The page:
The earliest surviving European bookbinding is the St Cuthbert Gospel of about 700, in red goatskin, now in the British Library, whose decoration includes raised patterns and coloured tooled designs. Very grand manuscripts for liturgical rather than library use had covers in metalwork called treasure bindings, often studded with gems and incorporating ivory relief panels or enamel elements. Very few of these have survived intact, as they have been broken up for their precious materials, but a fair number of the ivory panels have survived, as they were hard to recycle; the divided panels from the Codex Aureus of Lorsch are among the most notable. The 8th century Vienna Coronation Gospels were given a new gold relief cover in about 1500, and the Lindau Gospels (now Morgan Library, New York) have their original cover from around 800.[11]

Luxury medieval books for the library had leather covers decorated, often all over, with tooling (incised lines or patterns), blind stamps, and often small metal pieces of furniture. Medieval stamps showed animals and figures as well as the vegetal and geometric designs that would later dominate book cover decoration. Until the end of the period books were not usually stood up on shelves in the modern way. The most functional books were bound in plain white vellum over boards, and had a brief title hand-written on the spine. Techniques for fixing gold leaf under the tooling and stamps were imported from the Islamic world in the 15th century, and thereafter the gold-tooled leather binding has remained the conventional choice for high quality bindings for collectors, though cheaper bindings that only used gold for the title on the spine, or not at all, were always more common. Although the arrival of the printed book vastly increased the number of books produced in Europe, it did not in itself change the various styles of binding used, except that vellum became much less used.[12]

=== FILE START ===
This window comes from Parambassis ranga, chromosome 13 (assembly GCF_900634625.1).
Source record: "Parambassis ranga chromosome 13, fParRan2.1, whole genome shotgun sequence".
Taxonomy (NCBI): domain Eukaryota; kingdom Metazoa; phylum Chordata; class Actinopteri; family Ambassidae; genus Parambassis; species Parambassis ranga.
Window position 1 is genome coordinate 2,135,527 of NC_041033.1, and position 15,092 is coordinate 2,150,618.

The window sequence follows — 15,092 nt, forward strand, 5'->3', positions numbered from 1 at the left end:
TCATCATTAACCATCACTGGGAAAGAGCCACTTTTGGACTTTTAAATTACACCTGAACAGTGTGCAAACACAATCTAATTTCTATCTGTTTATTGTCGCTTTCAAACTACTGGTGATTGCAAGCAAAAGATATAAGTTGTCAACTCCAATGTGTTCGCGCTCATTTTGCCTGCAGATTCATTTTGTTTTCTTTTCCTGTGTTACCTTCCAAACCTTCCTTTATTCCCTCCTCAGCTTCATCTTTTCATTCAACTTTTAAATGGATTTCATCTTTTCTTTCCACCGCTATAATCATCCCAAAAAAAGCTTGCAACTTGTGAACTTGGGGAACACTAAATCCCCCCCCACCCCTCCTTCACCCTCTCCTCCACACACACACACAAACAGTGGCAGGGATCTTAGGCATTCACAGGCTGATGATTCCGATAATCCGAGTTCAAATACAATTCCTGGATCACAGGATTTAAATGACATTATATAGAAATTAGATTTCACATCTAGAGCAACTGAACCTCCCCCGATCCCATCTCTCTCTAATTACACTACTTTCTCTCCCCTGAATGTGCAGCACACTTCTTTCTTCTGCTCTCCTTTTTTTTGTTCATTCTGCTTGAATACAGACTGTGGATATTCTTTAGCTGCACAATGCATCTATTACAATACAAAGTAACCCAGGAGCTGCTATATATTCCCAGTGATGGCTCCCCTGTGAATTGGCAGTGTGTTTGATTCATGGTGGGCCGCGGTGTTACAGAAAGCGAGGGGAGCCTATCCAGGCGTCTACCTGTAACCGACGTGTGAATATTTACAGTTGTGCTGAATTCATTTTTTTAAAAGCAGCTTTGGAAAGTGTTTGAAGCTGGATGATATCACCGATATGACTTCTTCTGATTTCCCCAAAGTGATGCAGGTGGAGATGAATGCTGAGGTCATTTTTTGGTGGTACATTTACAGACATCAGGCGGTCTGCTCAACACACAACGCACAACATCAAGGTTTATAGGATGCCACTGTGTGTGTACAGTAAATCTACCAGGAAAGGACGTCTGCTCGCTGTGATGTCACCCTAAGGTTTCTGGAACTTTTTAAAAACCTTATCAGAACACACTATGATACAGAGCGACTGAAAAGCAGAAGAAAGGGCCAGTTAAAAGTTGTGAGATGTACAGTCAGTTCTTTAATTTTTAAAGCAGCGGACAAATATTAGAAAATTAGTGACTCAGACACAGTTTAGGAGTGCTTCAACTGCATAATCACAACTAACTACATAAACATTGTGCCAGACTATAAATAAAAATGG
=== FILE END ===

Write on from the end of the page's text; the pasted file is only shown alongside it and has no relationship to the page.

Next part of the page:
Single leaf binding

Double fan binding

Coptic stitch vs kettle stitch

Historical forms of binding

Coptic binding: a method of sewing leaves/pages together
Ethiopian binding
Long-stitch bookbinding
Islamic bookcover with a distinctive flap on the back cover that wraps around to the front when the book is closed.
Wooden-board binding
Limp vellum binding
Calf binding (“leather-bound”)
Paper case binding
In-board cloth binding
Cased cloth binding
Bradel binding
Traditional Chinese and Korean bookbinding and Japanese stab binding
Girdle binding
Anthropodermic bibliopegy (rare or fictional) bookbinding in human skin.
Secret Belgian binding (or “criss-cross binding”), invented in 1986, was erroneously identified as a historical method.

 

History of bookbinding Edit

Decorative binding with figurehead of a 12th Century manuscript – Liber Landavensis.

9th Century Qur’an in Reza Abbasi Museum

Sammelband of three alchemical treatises, bound in Strasbourg by Samuel Emmel ca.1568, showing metal clasps and leather covering of boards